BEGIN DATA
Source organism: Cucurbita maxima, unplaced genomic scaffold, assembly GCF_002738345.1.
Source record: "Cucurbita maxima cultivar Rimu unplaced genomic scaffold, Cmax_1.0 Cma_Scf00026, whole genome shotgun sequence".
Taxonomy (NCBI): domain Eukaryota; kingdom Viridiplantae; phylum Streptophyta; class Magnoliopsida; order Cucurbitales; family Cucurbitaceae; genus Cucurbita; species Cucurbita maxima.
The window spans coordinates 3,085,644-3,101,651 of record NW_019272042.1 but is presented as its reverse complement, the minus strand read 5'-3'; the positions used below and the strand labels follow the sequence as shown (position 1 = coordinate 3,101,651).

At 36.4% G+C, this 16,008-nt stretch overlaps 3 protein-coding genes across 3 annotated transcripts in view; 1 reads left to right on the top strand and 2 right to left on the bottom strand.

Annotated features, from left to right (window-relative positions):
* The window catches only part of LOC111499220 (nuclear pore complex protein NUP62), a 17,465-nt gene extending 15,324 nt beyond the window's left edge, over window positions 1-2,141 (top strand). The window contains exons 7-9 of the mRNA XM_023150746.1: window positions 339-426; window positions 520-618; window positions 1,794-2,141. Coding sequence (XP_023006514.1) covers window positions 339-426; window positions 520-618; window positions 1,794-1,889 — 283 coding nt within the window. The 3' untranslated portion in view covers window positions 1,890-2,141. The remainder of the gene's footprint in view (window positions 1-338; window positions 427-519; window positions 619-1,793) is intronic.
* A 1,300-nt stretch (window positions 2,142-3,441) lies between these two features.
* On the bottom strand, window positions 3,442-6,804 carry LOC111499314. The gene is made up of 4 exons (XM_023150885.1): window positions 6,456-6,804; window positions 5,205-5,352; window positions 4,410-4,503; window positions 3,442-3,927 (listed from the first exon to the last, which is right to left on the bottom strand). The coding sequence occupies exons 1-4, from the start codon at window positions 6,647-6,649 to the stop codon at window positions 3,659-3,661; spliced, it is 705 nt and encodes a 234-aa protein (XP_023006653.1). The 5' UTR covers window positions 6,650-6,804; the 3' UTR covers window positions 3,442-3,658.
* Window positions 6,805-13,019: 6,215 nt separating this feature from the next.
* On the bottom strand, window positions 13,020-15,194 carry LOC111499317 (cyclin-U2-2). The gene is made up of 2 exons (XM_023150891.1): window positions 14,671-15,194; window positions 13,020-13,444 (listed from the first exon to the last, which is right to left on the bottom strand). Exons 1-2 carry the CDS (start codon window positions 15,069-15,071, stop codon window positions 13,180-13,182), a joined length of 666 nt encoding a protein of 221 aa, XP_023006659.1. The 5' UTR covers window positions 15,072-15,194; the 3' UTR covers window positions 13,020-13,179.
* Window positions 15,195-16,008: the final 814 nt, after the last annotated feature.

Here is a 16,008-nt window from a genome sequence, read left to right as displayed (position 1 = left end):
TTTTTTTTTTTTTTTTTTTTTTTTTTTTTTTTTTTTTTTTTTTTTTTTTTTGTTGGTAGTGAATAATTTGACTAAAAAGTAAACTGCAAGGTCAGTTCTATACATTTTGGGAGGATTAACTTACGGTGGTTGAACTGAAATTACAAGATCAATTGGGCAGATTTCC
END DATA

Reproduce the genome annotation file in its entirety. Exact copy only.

Source organism: Cucurbita maxima, unplaced genomic scaffold, assembly GCF_002738345.1.
Source record: "Cucurbita maxima cultivar Rimu unplaced genomic scaffold, Cmax_1.0 Cma_Scf00026, whole genome shotgun sequence".
Taxonomy (NCBI): domain Eukaryota; kingdom Viridiplantae; phylum Streptophyta; class Magnoliopsida; order Cucurbitales; family Cucurbitaceae; genus Cucurbita; species Cucurbita maxima.
The window spans coordinates 3,085,644-3,101,651 of record NW_019272042.1 but is presented as its reverse complement, the minus strand read 5'-3'; the positions used below and the strand labels follow the sequence as shown (position 1 = coordinate 3,101,651).

At 36.4% G+C, this 16,008-nt stretch overlaps 3 protein-coding genes across 3 annotated transcripts in view; 1 reads left to right on the top strand and 2 right to left on the bottom strand.

Annotated features, from left to right (window-relative positions):
* The window catches only part of LOC111499220 (nuclear pore complex protein NUP62), a 17,465-nt gene extending 15,324 nt beyond the window's left edge, over window positions 1-2,141 (top strand). The window contains exons 7-9 of the mRNA XM_023150746.1: window positions 339-426; window positions 520-618; window positions 1,794-2,141. Coding sequence (XP_023006514.1) covers window positions 339-426; window positions 520-618; window positions 1,794-1,889 — 283 coding nt within the window. The 3' untranslated portion in view covers window positions 1,890-2,141. The remainder of the gene's footprint in view (window positions 1-338; window positions 427-519; window positions 619-1,793) is intronic.
* A 1,300-nt stretch (window positions 2,142-3,441) lies between these two features.
* On the bottom strand, window positions 3,442-6,804 carry LOC111499314. The gene is made up of 4 exons (XM_023150885.1): window positions 6,456-6,804; window positions 5,205-5,352; window positions 4,410-4,503; window positions 3,442-3,927 (listed from the first exon to the last, which is right to left on the bottom strand). The coding sequence occupies exons 1-4, from the start codon at window positions 6,647-6,649 to the stop codon at window positions 3,659-3,661; spliced, it is 705 nt and encodes a 234-aa protein (XP_023006653.1). The 5' UTR covers window positions 6,650-6,804; the 3' UTR covers window positions 3,442-3,658.
* Window positions 6,805-13,019: 6,215 nt separating this feature from the next.
* On the bottom strand, window positions 13,020-15,194 carry LOC111499317 (cyclin-U2-2). The gene is made up of 2 exons (XM_023150891.1): window positions 14,671-15,194; window positions 13,020-13,444 (listed from the first exon to the last, which is right to left on the bottom strand). Exons 1-2 carry the CDS (start codon window positions 15,069-15,071, stop codon window positions 13,180-13,182), a joined length of 666 nt encoding a protein of 221 aa, XP_023006659.1. The 5' UTR covers window positions 15,072-15,194; the 3' UTR covers window positions 13,020-13,179.
* Window positions 15,195-16,008: the final 814 nt, after the last annotated feature.

Here is a 16,008-nt window from a genome sequence, read left to right as displayed (position 1 = left end):
TTTTTTTTTTTTTTTTTTTTTTTTTTTTTTTTTTTTTTTTTTTTTTTTTTTGTTGGTAGTGAATAATTTGACTAAAAAGTAAACTGCAAGGTCAGTTCTATACATTTTGGGAGGATTAACTTACGGTGGTTGAACTGAAATTACAAGATCAATTGGGCAGATTTCC